Recession-proof Christian Life
1/14/13 at 06:03 PM 3 Comments

Restoring the Fallen

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The old hymn says Rescue the perishing and care for the fallen ... not excluding the wounded saint and even leadership in the body of Christ. It appears that there are more than a few in a misguided zeal who continue to remain aloof at best; that is when they are not hurting those in need of the balm that only the gospel can offer. Often the height of maturity is demonstrated in the uncelebrated ministry of restoring the fallen – and encouraging the depressed.

It does not help to spear down the dying and wounded with scriptures which remind only of the context of self-afflicted errors that caused so much pain, nor is appointing a period of painful quarantine …hoping the virus of depression will self-heal after isolation in “Timbuktu.” Instead there are indications in scripture of restorations which can guide all situations. The book of Philemon is short, precise and straight to the point.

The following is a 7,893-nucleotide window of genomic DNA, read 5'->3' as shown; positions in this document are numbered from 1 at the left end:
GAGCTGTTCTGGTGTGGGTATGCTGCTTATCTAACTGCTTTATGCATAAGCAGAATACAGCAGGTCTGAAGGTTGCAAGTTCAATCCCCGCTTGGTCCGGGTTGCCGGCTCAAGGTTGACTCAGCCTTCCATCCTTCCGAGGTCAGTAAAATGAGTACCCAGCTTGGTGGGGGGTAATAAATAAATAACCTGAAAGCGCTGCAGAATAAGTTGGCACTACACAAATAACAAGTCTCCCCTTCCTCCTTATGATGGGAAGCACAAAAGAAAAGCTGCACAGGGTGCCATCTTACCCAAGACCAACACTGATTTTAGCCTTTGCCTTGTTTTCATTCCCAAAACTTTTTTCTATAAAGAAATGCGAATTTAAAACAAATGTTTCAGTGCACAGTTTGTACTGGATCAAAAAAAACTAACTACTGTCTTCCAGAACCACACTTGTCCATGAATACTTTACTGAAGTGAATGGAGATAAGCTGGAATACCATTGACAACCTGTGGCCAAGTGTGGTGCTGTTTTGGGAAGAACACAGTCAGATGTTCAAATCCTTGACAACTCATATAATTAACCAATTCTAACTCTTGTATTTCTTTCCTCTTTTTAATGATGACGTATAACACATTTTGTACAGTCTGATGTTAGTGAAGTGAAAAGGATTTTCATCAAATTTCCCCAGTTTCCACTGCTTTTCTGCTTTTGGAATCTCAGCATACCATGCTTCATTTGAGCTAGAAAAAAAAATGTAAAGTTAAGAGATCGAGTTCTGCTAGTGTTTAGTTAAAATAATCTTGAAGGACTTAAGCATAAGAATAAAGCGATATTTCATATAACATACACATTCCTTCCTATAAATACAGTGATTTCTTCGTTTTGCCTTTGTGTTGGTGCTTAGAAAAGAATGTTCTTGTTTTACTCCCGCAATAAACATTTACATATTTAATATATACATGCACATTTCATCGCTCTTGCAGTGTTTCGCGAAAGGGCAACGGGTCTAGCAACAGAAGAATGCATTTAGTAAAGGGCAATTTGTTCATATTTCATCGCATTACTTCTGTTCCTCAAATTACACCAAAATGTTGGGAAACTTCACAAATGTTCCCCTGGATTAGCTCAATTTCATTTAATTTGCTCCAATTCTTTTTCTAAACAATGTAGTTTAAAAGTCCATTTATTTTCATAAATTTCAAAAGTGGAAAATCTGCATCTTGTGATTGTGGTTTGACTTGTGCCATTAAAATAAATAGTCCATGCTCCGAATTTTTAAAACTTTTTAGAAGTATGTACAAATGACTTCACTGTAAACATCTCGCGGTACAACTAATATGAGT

Philemon 1:9 Yet for love's sake I rather beseech thee, being such an one as Paul the aged, and now also a prisoner of Jesus Christ. 10 I beseech thee for my son Onesimus, whom I have begotten in my bonds: 11 Which in time past was to thee unprofitable, but now profitable to thee and to me: 12 Whom I have sent again: thou therefore receive him, that is, mine own bowels: 13 Whom I would have retained with me, that in thy stead he might have ministered unto me in the bonds of the gospel: 14 But without thy mind would I do nothing; that thy benefit should not be as it were of necessity, but willingly. 15 For perhaps he therefore departed for a season, that thou shouldest receive him for ever; 16 Not now as a servant, but above a servant, a brother beloved, specially to me, but how much more unto thee, both in the flesh, and in the Lord? 17 If thou count me therefore a partner, receive him as myself. 18 If he hath wronged thee, or oweth thee ought, put that on mine account; 19 I Paul have written it with mine own hand, I will repay it: albeit I do not say to thee how thou owest unto me even thine own self besides. 20 Yea, brother, let me have joy of thee in the Lord: refresh my bowels in the Lord.